Cutting no ice with the domestic as well as international appeal to free the Nobel laureate, the Myanmar's military junta again has extended the detention of opposition leader Aung San Suu Kyi on May 27. Suu Kyi has been detained for more than 12 years.
A pro-democracy activist who is born to be freedom fighter and to fray against atrocities of her own people, a well-known educationist but earned name for her political struggle… people fondly call her by Daw meaning aunt.
Aung San Suu Kyi was born in June 19, 1945 in Rangoon, Myanmar (earlier called Burma) to her father Aung San, a former Burmese premier who fought for Burma’s independence from the imperialistic clutches of United Kingdom in 1947 and mother Khin Kyi, who was appointed as Burma's ambassador to India in the 1960s.
A loving daughter to her parents along with two sons Aung San Lin and Aung San Oo was not very fortunate from the very beginning of her life. At the mere age of two, she lost her father. Her father was assassinated. Misfortune again fell on her after six years to his father’s death. This time she lost one of her brothers, Aung San Lin in a pool accident. She was then just eight years old. She earned childhood education in the English Catholic Schools in her homeland.
At the age of 15 years she left Burma for India with her mother, who was appointed as the Burmese ambassador to India in 1960. From Lady Shri Ram College in Delhi, she completed her graduation in Politics.
The young lady took her B.A. degree in Philosophy, Politics, and Economics from St Hugh’s College of Oxford University in 1967. The year 1971 acknowledged her gaining political experience when she joined UN secretarial as Assistant Secretary, Advisory Committee on Administrative and Budgetary Questions.
She bonded into matrimonial alliance in 1972 with Dr. Michael Aris, a scholar of Tibetan Culture and the very next year she earned blessing to be honoured with mother of a son Alexander. Five years later the couple had another son, Kim. Sister of the two brothers now had become the mother of two sons.
In 1988 Aung San Suu Kyi returned her motherland to look after her ailing mother. As a true disciple of Gandhi’s philosophy of non-violent protests, she soon involved in the second struggle for national independence in Myanmar in 1988. The opportunity came to her after stepping down of the ruling socialist party, General Ne Win followed by the acquisition of the power by military junta.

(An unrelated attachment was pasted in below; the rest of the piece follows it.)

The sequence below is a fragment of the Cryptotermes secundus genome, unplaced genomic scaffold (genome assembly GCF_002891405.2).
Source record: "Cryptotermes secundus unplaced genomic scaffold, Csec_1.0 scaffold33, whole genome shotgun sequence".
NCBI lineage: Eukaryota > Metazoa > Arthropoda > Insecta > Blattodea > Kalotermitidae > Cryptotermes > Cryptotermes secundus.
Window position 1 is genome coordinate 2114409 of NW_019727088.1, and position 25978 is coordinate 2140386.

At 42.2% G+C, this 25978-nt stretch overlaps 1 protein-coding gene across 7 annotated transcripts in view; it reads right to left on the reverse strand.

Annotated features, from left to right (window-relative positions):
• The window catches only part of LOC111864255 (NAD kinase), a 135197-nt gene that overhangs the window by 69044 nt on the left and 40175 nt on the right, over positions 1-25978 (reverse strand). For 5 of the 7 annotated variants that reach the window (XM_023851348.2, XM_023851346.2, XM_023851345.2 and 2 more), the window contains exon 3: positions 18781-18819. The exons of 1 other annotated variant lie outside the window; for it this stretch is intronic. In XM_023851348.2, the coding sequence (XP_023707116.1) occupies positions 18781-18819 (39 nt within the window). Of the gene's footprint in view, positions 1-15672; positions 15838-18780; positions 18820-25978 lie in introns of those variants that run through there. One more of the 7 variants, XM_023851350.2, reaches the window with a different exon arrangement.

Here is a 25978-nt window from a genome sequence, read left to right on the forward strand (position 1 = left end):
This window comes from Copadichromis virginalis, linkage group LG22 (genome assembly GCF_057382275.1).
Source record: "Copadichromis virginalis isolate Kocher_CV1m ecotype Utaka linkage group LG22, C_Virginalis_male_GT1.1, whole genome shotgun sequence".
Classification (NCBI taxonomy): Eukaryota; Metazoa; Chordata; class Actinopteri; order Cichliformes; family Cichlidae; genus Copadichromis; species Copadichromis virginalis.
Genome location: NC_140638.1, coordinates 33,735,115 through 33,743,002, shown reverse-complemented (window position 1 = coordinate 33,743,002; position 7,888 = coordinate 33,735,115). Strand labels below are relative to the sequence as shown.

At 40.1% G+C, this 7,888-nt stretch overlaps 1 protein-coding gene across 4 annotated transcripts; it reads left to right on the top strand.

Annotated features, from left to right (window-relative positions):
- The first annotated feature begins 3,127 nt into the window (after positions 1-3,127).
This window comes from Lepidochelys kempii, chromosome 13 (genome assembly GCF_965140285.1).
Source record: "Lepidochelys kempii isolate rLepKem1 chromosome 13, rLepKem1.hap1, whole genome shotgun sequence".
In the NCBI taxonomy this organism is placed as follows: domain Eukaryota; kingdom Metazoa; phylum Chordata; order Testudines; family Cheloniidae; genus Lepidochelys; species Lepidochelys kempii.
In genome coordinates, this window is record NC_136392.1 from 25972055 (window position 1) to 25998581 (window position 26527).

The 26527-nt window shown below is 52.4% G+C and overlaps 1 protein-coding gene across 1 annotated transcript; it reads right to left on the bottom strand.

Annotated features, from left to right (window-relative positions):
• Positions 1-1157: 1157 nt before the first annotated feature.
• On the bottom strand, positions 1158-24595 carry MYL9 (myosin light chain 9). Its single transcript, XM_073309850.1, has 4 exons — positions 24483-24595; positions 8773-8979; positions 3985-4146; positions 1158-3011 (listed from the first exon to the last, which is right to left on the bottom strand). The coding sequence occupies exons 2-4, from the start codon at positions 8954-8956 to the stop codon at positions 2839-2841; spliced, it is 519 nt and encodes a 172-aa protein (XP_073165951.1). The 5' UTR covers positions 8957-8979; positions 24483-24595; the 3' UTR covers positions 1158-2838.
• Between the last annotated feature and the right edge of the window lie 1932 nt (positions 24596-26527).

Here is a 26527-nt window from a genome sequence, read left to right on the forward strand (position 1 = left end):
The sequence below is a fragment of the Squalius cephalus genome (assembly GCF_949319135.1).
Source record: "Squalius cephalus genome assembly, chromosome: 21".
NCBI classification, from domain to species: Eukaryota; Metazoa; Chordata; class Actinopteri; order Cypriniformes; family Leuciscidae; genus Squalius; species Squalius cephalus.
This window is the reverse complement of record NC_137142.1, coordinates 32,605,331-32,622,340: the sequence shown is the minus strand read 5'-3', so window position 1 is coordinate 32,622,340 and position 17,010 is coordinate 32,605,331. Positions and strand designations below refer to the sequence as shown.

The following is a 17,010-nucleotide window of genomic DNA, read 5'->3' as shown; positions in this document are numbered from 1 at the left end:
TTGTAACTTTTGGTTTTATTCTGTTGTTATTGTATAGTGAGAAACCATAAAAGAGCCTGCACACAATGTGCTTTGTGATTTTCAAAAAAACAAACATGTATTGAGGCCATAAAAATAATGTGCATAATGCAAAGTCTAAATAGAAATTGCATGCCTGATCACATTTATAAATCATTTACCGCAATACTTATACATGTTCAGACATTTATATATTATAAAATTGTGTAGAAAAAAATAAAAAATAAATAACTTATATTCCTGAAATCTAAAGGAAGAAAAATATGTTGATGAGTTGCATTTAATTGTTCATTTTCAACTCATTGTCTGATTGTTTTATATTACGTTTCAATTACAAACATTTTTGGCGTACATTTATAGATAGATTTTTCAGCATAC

To restore democracy she involved into political freedom struggle and became the leader of the democratic opposition, which employs non-violent means to resist a regime characterised by brutality. She also earned the name for founding National League for Democracy on 27th September 1988.
Pressure from all quarters led the military junta to held election in May 1990. The election result went into favour of the opposition. Suu Kyi would have to become the prime minister of the country but military junta violated the code of conduct and refused to handover the regime.
Aung San Suu Kyi rebuffed to leave the country and since then was placed under house arrest. But the military junta could not deter her from earning ‘Rafto Prize’ and the ‘Sakharov Prize’ for Freedom of Thought-the same year. In 1991 she became the recipient of the ‘Nobel Peace Prize’ and the next year she was honoured with ‘Jawahar Lal Nehru Peace Prize’ by the Government of India.
A true devotee to the humankind, Aung San Suu Kyi was granted release from the house arrest in 1995 on the condition of not leaving the country. Her husband became a victim of cancer in 1997. He was denied a visa to Burma and died without her in 1999 burying the longing desire to meet her at his last moment.
God still had to take her patience. She was again put to house arrest in September 2000 and caged till 2002 and again since 2003, she has been constantly kept behind bars at home.
The military government incurred international condemnation for this callous act, but did not set her free.
Almost 12 years since her arrival to Myanmar in 1988 Daw Aung San Suu Kyi has been kept under house arrest without trial. March 8, 2008 the day was Saturday, she was allowed to meet Ibrahim Gambari, representing UN Secretary-General Ban Ki-moon, but the secrets of the meeting were kept tight lipped.
Read More: Delhi
Muhammad Moosa RindMay 29, 2008 at 12:00 AM